The Prince by Niccolo Machiavelli
(Penguin Classics Deluxe Edition)

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Here is the world's most famous master plan for seizing and holding power.  Astonishing in its candor The Prince even today remains a disturbingly realistic and prophetic work on what it takes to be a prince . . . a king . . . a president.  When, in 1512, Machiavelli was removed from his post in his beloved Florence, he resolved to set down a treatise on leadership that was practical, not idealistic.  In The Prince he envisioned would be unencumbered by ordinary ethical and moral values; his prince would be man and beast, fox and lion.  Today, this small sixteenth-century masterpiece has become essential reading for every student of government, and is the ultimate book on power politics.

About Niccolo Machiavelli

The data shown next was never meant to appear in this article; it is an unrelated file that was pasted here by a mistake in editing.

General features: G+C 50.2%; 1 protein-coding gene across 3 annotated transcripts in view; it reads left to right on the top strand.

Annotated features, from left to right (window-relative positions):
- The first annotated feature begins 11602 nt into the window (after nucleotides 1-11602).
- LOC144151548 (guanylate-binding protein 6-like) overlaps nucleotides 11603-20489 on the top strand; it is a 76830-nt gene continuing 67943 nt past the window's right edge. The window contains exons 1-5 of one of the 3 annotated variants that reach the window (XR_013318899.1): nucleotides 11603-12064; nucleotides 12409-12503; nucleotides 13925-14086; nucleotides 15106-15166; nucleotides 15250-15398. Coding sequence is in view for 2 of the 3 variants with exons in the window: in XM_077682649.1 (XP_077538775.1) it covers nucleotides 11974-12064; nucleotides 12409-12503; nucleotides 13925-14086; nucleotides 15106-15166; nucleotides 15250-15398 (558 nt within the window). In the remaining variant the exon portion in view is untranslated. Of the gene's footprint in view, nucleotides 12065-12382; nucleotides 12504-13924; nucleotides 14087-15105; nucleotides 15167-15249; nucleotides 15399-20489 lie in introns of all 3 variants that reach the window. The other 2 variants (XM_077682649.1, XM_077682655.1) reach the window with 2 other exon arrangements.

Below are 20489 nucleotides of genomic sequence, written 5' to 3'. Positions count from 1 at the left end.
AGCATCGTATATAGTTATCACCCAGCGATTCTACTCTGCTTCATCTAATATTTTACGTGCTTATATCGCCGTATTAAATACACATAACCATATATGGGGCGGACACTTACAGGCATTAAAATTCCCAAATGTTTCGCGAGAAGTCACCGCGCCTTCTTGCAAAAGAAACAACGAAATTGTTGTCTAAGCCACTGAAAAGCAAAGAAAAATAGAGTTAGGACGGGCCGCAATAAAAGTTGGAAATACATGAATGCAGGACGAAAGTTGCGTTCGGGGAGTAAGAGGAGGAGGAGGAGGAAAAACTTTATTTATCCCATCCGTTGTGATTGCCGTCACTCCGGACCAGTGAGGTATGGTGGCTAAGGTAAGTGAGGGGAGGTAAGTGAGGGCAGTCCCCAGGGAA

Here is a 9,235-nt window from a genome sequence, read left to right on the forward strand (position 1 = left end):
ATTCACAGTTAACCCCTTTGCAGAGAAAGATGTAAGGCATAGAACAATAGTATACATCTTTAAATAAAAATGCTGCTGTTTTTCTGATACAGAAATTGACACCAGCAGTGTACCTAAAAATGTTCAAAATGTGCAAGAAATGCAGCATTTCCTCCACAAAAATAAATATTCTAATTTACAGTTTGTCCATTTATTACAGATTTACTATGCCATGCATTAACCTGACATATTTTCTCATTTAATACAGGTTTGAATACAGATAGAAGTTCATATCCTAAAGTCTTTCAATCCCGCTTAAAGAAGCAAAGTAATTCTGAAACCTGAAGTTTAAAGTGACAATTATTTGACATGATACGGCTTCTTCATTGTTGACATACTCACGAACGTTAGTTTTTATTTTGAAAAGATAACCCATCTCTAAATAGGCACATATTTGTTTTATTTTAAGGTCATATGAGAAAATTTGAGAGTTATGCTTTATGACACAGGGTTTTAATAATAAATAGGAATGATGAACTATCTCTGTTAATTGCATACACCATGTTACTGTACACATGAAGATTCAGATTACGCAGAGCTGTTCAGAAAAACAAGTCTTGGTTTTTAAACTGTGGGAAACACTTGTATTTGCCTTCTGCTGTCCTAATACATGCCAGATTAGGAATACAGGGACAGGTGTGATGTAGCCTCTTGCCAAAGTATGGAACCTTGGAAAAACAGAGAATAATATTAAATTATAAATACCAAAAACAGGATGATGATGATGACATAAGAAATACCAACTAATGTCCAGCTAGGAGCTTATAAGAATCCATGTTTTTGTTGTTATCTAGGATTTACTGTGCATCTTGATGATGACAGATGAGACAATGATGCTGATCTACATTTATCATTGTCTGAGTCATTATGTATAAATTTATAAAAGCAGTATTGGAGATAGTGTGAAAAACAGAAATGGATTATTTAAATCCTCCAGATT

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Political philosopher, statesman and court advisor Niccolo Machiavelli was born on May 3, 1469 in Florence, Italy. Starting out as a clerk, Machiavelli quickly rose in the ranks because he understood balance of power issues involved in many of his diplomatic missions. Machiavelli's political pursuits quickly ended after he was imprisoned by the Medici family. Machiavelli is best known for "The Prince," his guide to power attainment and cutthroat leadership. He also wrote poetry and plays, including a comedy named "Mandragola." Niccolo Machiavelli died on June 21, 1527 in Florence.
Published July 2, 2009 by Penguin. 164 pages
Genres: Political & Social Sciences, Literature & Fiction, Law & Philosophy, History, Comics & Graphic Novels. Non-fiction

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